Little Bits of History

Battle of May Island

Posted in History by patriciahysell on January 31, 2014
Battle of May Island

Battle of May Island

January 31, 1918: Battle of May Island begins. The combatants for this action were the British Navy and the British Navy. Operation E.C. 1 had several ships from the Royal Navy moving from Rosyth in Scotland to the North Sea for a fleet exercise. The night was foggy or misty and visibility was poor. As the ships moved near the Isle of May in the Firth of Forth (the waters of the estuary from the River Forth where it flows into the North Sea), they began a series of collisions.

Although the date indicates that the “battle” took place during World War I, it was an entirely accidental in nature and there were no enemy ships involved. About forty ships left Scotland in the afternoon and their final destination was to be Scapa Flow in Orkney where they would rendezvous with the entire Grand Fleet the next day. The ships included the 5th Battle Squadron comprised of three battleships and their destroyer escorts, the 2nd Battlecruiser Squadron made up of four battleships and their escort destroyers, two cruisers, and two flotillas of K-class submarines each led by a light cruiser. The two flotillas were the 12th Submarine and the 13th Submarine Flotillas each having four subs. These subs were specially designed to operate in concert with battle fleets. They each measured 339 feet long (large for the time) and used steam turbines for power. This gave them a speed of 24 knots and allowed them to keep pace with the fleet.

Around 6.30 PM, the vessels began their journey all in a single file which stretched nearly 30 miles long. Since there was some suspicion of German U-boats in the area, all ships traveled with only a dim stern light and keeping radio silence. As the ships passed the Isle of May, they changed course and speed, increasing to 20 knots. As the first group of subs passed the island, a pair of lights was seen and the flotilla altered course. K14’s helm jammed and the line was broken. As her helm was fixed, she tried to get back in line. A second sub lost sight of the line and veered off, too. The rest of the ships were unaware of the problem.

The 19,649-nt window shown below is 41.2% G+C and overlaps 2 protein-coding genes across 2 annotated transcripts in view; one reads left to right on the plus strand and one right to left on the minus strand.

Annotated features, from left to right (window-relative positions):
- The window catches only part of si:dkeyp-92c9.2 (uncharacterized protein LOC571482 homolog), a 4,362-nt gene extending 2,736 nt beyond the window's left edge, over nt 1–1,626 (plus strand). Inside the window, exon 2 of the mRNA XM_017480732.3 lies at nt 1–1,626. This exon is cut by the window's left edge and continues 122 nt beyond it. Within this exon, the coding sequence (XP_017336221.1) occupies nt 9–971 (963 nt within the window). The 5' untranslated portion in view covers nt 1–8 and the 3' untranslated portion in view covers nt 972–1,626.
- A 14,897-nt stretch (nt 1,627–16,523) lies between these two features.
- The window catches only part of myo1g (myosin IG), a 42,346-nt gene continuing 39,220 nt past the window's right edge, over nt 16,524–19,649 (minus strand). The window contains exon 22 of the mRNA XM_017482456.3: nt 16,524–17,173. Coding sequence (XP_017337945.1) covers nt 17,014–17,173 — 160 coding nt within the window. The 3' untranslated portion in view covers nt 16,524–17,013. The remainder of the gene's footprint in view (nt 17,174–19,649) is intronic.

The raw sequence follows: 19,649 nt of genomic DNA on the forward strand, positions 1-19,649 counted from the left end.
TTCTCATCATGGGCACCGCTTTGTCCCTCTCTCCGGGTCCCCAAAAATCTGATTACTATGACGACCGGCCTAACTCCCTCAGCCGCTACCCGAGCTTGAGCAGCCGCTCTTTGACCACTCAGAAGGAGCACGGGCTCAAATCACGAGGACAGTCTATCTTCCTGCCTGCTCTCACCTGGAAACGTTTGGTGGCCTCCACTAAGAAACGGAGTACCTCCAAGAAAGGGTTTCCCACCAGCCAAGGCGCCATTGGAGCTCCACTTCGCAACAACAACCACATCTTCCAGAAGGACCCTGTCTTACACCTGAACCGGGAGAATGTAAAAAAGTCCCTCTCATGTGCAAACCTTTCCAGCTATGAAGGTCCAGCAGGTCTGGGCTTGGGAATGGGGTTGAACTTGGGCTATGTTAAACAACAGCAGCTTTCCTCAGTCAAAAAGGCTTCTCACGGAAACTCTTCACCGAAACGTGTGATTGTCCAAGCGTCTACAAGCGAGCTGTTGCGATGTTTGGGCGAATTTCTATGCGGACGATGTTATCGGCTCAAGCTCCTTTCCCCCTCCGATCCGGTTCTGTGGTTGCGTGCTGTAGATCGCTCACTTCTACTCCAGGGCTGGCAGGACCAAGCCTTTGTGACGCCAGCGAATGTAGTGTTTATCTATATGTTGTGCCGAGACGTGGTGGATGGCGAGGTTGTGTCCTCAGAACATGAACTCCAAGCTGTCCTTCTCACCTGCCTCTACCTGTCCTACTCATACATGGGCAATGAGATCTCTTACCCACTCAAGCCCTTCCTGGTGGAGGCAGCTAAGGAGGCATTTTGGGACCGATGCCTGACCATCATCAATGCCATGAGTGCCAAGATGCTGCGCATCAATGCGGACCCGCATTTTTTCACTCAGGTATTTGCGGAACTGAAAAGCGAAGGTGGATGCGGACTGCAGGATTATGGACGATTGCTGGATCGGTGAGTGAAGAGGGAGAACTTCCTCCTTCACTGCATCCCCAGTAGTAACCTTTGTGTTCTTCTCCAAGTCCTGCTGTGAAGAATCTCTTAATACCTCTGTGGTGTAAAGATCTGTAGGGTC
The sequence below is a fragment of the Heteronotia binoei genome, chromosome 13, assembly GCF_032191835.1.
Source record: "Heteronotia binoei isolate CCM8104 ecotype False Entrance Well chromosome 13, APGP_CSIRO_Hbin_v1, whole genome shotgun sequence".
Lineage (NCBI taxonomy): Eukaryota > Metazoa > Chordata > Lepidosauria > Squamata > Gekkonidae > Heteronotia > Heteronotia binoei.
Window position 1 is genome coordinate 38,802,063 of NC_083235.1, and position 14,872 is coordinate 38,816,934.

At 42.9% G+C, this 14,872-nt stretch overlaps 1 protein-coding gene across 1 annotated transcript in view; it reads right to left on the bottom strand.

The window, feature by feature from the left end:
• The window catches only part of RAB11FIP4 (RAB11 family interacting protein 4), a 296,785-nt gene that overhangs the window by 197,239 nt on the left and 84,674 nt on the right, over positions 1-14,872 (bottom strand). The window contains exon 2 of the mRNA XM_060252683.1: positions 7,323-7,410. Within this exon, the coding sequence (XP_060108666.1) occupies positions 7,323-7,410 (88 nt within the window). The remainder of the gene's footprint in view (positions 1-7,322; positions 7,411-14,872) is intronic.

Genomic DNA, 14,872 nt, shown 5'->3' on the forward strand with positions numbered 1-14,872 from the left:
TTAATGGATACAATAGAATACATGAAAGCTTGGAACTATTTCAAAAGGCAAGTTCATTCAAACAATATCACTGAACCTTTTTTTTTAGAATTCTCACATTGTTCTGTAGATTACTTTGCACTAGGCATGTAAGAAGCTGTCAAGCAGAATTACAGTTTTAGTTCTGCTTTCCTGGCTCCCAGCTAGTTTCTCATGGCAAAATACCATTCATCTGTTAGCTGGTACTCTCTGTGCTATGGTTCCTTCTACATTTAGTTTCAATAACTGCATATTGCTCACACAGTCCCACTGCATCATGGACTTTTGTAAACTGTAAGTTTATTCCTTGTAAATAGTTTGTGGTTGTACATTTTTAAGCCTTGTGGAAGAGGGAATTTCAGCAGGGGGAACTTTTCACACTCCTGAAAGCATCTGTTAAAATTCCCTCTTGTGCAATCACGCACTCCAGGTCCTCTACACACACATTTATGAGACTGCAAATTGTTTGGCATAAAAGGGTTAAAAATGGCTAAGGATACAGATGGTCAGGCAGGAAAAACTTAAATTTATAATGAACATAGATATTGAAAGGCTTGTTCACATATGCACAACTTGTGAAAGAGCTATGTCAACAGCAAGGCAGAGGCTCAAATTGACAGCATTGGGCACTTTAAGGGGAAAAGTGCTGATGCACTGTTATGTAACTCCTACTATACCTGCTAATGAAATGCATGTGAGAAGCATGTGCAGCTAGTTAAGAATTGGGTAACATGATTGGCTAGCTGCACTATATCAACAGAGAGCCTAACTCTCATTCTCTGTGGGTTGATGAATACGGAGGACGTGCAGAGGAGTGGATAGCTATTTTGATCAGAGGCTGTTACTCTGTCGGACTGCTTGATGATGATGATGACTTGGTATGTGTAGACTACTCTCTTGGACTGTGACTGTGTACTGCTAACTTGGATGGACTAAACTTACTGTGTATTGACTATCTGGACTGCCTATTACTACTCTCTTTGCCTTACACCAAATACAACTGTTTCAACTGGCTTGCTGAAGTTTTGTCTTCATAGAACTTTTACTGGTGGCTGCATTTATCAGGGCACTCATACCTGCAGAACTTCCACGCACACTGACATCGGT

Within 75 minutes, two subs had sunk, four more had been damaged as had HMS Fearless, the light cruiser leading the flotilla. In all, 104 men died. There were 55 casualties frokm K4, 47 from K17, and two more from K14. The accident was kept secret during the war with a quiet court martial held. Most of the information was not released until the 1990s. Surveyors working the area in 2011 for an offshore wind farm published sonar images of the two submarines lost in the exercise.

The fear of death is the most unjustified of all fears, for there’s no risk of accident for someone who’s dead. – Albert Einstein

There is no such thing as accident; it is fate misnamed. – Napoleon Bonaparte

There is no such thing as chance; and what seem to us merest accident springs from the deepest source of destiny. – Friedrich Schiller

What men call accident is God’s own part. -Philip James Bailey

Also on this day: Sticking to Business – In 1930, 3M marketed Scotch tape.
Radiation Trap – In 1958, James Van Allen was given the means to describe the eponymous bands.
Love Bug – In 747: The London Lock Hospital opened as the first venereal disease clinic.
The Only One – In 1945, Eddie Slovik was executed.

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